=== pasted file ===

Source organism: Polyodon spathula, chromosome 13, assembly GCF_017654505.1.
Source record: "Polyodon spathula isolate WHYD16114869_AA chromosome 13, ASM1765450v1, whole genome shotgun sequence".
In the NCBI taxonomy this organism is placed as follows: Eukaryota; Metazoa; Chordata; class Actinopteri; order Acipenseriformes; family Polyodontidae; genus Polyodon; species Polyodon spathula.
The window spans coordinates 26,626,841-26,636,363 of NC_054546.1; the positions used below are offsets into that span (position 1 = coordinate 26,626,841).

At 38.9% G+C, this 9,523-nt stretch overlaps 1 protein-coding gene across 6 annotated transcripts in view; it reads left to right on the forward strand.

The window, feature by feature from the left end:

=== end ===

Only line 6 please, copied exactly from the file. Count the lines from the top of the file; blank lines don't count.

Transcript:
The window, feature by feature from the left end: